If we are not vigilant, the development of these new technologies may lead to increased gender inequality. Artificial intelligence machines are data driven, which means that they can be designed to mimic human behaviour based on gender-biased data.

In this connection, it has been shown that using image databases that associate women with domestic chores and men with sports, creates image-recognition machines that not only replicate those biases but also amplify them.

A recent study, by the United Nations, titled “Gender stereotypes about intellectual ability emerge early and influence children’s interests” shows that “as early as the age of 6, girls are already less likely than boys to describe their own gender as ‘brilliant,’ and less likely to join an activity labelled for ‘very, very smart’ kids”. When young girls view themselves in this way they are less likely to enter technical fields as they go through the education system.

But it is a little-known fact that the first software program was written by a woman in England. Born into an aristocratic family, in 1815, Ada Lovelace escaped the clutches of ignorance through the window of social privilege and was thus able to defy the then prevailing societal norm which had it that girls did not need to be educated.

Influenced by her mother to study mathematics, Ada grew to become one of the top mathematicians of the era.

In our sustained efforts to promote greater women participation in the STI field, 14 years ago, the DST initiated the South African Women in Science Awards (SAWiSA) to encourage women who are already working in STEM fields. Among other things, SAWiSA also demonstrates that women and girls can succeed and excel in the “high value” sector of science and research.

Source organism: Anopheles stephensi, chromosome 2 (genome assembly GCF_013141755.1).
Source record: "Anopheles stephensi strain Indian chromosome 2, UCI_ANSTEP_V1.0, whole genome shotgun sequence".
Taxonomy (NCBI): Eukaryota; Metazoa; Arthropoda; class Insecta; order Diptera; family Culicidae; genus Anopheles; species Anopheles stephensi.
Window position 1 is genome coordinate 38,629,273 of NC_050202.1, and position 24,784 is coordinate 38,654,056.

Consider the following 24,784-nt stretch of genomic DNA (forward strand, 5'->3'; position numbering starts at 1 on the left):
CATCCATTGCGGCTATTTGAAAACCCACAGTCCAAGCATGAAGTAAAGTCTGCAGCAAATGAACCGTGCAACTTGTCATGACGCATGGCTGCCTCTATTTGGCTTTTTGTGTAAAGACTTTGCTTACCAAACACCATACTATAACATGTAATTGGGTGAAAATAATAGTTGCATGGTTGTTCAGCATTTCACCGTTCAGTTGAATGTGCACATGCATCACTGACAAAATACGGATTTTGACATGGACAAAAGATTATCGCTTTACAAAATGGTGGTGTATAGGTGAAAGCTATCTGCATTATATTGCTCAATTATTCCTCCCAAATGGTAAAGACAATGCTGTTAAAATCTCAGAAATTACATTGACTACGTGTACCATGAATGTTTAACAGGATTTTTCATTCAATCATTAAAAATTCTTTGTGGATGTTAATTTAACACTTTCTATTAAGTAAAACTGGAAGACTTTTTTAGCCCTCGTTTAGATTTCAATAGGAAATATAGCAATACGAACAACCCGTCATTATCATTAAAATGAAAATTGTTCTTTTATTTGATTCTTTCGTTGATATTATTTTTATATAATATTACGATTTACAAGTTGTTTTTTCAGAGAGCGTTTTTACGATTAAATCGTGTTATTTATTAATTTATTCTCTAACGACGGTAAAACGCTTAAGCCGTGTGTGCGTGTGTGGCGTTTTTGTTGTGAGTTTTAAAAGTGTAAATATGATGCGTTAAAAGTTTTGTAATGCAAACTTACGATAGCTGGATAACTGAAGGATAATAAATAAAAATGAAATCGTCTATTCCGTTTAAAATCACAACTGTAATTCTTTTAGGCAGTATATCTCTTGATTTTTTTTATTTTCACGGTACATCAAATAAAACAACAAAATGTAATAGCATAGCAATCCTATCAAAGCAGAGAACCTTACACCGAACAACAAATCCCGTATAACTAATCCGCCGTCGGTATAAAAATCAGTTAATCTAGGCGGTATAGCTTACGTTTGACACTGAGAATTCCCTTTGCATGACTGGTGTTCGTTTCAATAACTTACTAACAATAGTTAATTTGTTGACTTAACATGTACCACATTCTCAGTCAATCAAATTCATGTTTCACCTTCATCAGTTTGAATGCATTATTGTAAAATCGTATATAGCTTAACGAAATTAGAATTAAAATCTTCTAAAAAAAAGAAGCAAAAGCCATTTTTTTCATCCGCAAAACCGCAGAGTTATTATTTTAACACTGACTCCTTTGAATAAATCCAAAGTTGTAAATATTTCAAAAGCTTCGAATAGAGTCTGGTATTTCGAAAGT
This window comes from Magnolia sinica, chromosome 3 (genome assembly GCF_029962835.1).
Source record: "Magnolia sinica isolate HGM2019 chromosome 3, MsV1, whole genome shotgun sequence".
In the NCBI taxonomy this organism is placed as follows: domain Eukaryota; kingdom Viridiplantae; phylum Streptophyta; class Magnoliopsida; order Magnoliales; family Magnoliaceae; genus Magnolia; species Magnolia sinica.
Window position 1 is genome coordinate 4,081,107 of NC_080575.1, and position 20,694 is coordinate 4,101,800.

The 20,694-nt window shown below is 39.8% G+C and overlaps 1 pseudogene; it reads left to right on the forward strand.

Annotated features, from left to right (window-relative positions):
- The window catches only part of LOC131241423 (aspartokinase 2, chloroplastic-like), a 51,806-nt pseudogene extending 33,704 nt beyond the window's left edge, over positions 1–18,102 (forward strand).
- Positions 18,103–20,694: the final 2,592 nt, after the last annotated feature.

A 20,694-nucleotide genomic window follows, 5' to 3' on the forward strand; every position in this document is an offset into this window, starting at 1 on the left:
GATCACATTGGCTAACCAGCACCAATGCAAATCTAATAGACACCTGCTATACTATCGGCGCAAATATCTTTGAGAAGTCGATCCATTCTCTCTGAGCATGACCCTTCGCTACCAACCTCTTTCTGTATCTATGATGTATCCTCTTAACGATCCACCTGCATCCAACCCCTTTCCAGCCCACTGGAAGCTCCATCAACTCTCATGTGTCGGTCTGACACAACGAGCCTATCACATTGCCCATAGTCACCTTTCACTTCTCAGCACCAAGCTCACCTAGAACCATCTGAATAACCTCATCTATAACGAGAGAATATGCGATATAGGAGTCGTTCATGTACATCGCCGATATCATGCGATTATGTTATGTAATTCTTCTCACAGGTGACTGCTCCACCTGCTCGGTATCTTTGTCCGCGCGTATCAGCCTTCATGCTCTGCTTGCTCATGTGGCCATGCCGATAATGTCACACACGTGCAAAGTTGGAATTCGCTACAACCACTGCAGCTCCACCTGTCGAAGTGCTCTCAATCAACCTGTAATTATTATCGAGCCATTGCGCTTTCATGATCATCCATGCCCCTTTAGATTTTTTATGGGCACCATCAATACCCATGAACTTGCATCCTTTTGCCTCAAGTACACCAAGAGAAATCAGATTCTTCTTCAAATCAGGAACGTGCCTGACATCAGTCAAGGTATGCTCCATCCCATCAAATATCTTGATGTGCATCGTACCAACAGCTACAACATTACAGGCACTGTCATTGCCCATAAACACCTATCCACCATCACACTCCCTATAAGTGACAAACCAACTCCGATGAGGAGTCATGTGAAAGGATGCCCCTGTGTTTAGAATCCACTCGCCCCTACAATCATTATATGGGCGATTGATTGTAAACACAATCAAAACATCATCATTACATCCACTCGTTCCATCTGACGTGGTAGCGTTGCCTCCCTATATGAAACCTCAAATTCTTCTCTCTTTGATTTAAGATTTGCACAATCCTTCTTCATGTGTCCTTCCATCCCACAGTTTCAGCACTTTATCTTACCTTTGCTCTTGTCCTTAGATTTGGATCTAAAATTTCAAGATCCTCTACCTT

SAWiSA finalists are working in fields as diverse as conservation biology, biotechnology, commerce and administration, early childhood development, nanotechnology and indigenous knowledge systems. A remarkable feature of this year’s edition of SAWiSA is the introduction of an award for outstanding women researchers in astronomy – this on the year in which we launched the 64-antenna MeerKAT radio telescope.

This year’s awards were held last night (23 August 2018) under the theme: “100 Years of Albertina Sisulu: Women United in Moving South Africa Forward”.  To celebrate Mama Sisulu, who mobilised women to be shapers of their own destiny, the DST has renamed the “DST Fellowship Awards”, to “DST-Albertina Sisulu Awards”.

This year’s winners include:

  • Dr Mathabatha Evodia Setati, a distinguished scientist in Natural (Physical and Life) and Engineering Sciences;
  • Maureen Nokuthula Sibiya, distinguished Scientist in Humanities and Social Sciences;
  • Adrienne Edkins, a Distinguished Young Scientist Natural (Physical and Life) and Engineering Sciences;
  • Nicolene Barkhuizen, a Distinguished Young Scientist in Humanities and Social Sciences;
  • Keolebogile Shirley Motaung, a Distinguished Scientist Research and Innovation, and;
  • Dr Lucia Steenkamp, a Distinguished Scientist Research and Innovation.

The DST will also establish an Albertina Sisulu SARChI Chair in Nursing Care.  This is because Mama Sisulu trained as a nurse and encouraged graduates to use their learning to improve people’s lives. The chair will deepen research in nursing policy and practice and contribute to the advancement of health care and the betterment of society.

We will spare no effort to ensure that women agency and freedom are among the crucial means for enhancing development. Not only will we be able to create more Ada Lovelaces but also ensure that we achieve “greater prosperity and “social progress for all”.

Comrade Mmamoloko Kubayi-Ngubane is a member of the NEC of the ANC and Minister of Science and Technology